Scope of the question
This question is solely about getting a client requesting a domain:
example.com to one of the two available servers. How it is handled from there on, is another problem to solve and should therefore not be mentioned in an answer.
My available tools are two dedicated servers (
server A and
server B) distributed in two different data centers (
data center A and
data center B) located in another physical location. The purely fictional IP address of
server A is represented as
a.a.a.a and the IP address of
server B is represented as
b.b.b.b. Both servers come with a Linux distribution which does not really matter.
Since I want to take things in my own control, I do not wish to use any 3rd party services (managed DNS, CDN etc). Thus these are my only tools.
The disaster I am counting on is a hydrogen bomb annihilating one of the two data centers used a week after I setup things correctly on both servers.
I want my domain
example.com to be available at all times, although I wouldn't bother for a few seconds or perhaps even a few minutes downtime since the servers are so reliable that they might not even crash more than once a year. Also a simple page displaying that "we are busy solving the problem" could extend this acceptable downtime to an hour or so.
My fixed solution
It has been a while since I asked this question, and now I have a reasonable redundant setup. Since it is closed, I cannot post this as an answer :(
Both servers turn out to have equal DNS records for the
# DNS records for both server A and server B example.com. NS ns1a.example.com. example.com. NS ns1b.example.com. example.com. NS ns2a.example.com. example.com. NS ns2b.example.com. ns1a.example.com. A a.a.a.a ns2a.example.com. A a.a.a.a ns1b.example.com. A b.b.b.b ns2b.example.com. A b.b.b.b www.example.com. CNAME example.com. example.com. A a.a.a.a example.com. A b.b.b.b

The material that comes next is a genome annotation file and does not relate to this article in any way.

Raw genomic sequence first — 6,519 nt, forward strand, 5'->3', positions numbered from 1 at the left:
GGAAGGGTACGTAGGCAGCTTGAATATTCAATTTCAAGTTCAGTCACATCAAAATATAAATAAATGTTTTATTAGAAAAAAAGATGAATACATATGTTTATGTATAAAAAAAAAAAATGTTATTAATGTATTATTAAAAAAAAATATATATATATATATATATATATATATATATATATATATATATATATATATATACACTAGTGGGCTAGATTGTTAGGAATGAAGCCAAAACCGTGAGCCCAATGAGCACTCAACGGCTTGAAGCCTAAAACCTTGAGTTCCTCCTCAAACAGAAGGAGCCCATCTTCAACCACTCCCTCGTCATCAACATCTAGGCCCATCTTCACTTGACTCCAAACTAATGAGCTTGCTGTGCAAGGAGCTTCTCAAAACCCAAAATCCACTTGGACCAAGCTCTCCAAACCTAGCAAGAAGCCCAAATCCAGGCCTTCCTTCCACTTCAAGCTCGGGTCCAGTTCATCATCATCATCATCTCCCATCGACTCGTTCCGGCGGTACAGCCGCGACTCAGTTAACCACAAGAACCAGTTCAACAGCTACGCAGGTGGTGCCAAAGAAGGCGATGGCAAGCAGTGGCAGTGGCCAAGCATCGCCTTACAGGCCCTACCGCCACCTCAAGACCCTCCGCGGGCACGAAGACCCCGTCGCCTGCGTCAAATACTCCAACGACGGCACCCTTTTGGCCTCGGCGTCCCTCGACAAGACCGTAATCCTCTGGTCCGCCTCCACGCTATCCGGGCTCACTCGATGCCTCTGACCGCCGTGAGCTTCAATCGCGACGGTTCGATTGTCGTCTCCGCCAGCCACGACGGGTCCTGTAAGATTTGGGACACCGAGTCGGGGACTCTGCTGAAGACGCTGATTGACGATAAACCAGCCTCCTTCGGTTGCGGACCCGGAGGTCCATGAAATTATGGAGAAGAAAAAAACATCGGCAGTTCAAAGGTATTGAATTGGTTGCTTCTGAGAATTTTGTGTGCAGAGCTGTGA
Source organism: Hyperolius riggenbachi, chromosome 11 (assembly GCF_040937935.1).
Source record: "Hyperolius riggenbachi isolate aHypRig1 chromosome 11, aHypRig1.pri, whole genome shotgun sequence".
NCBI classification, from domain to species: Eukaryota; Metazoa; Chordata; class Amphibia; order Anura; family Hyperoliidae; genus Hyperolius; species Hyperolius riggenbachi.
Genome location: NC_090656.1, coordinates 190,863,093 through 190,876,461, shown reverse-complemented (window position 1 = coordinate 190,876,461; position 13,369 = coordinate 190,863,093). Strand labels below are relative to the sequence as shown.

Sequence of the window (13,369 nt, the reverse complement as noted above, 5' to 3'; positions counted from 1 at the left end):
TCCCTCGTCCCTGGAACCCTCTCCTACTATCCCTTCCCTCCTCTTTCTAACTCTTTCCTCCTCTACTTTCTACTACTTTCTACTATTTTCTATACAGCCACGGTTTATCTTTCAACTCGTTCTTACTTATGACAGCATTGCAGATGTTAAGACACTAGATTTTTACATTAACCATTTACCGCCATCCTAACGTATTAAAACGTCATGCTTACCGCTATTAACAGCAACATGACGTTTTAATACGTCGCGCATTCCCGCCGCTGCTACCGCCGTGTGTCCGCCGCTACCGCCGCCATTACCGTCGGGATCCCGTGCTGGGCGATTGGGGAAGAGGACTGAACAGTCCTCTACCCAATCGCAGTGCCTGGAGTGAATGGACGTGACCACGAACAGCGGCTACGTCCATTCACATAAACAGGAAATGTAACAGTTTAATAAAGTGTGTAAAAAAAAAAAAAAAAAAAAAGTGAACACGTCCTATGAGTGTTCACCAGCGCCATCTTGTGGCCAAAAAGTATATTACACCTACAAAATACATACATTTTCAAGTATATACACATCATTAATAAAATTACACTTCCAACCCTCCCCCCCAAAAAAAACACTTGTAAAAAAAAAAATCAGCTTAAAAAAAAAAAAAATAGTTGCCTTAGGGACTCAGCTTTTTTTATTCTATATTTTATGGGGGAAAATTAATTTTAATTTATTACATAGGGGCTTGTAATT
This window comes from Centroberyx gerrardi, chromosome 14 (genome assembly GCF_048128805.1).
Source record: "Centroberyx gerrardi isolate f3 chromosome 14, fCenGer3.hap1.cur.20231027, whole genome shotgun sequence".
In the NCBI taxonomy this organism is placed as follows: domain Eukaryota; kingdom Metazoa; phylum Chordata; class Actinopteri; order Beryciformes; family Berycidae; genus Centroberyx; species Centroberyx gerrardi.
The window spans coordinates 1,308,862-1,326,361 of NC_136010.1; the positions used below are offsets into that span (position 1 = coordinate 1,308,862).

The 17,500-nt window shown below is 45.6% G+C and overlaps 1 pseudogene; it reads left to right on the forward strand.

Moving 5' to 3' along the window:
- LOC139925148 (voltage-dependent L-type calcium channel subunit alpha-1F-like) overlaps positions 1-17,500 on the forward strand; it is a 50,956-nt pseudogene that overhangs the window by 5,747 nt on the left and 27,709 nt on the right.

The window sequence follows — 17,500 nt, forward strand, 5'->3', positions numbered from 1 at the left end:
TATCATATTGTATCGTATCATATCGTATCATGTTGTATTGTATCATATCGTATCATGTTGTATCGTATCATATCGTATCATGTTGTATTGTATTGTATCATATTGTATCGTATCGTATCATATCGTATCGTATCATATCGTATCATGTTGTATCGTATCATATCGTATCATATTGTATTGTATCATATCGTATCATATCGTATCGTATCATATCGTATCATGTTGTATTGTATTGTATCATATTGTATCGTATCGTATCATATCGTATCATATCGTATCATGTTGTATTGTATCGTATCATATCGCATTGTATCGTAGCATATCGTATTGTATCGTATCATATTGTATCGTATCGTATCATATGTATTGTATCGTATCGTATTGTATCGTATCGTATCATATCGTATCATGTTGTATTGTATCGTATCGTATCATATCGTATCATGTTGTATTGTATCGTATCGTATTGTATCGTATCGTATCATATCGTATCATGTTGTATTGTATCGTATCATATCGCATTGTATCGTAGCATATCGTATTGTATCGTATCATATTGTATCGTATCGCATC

Both servers got scripts running checking eachother for availability every minute. Both servers are name-servers of the example.com domain, so they can both change the DNS records. In case of trouble, the server which is still online will detect this, and remove the other server from the DNS records. Next to this, while the other server is still in the DNS records, browsers will automatically fallback to the other server within 2 seconds (tested with Mozilla Firefox)! Which is a really useful feature.
server A had 'authority' over
example.com I did not know how to add
server B as being able to control the DNS. Turns out that you can just add records for any domain, but they are only respected if the one who registered the domain first with DNS records adds this server as a nameserver with 'NS' in the DNS records.
I hope this will be of some use to somebody with a similar problem.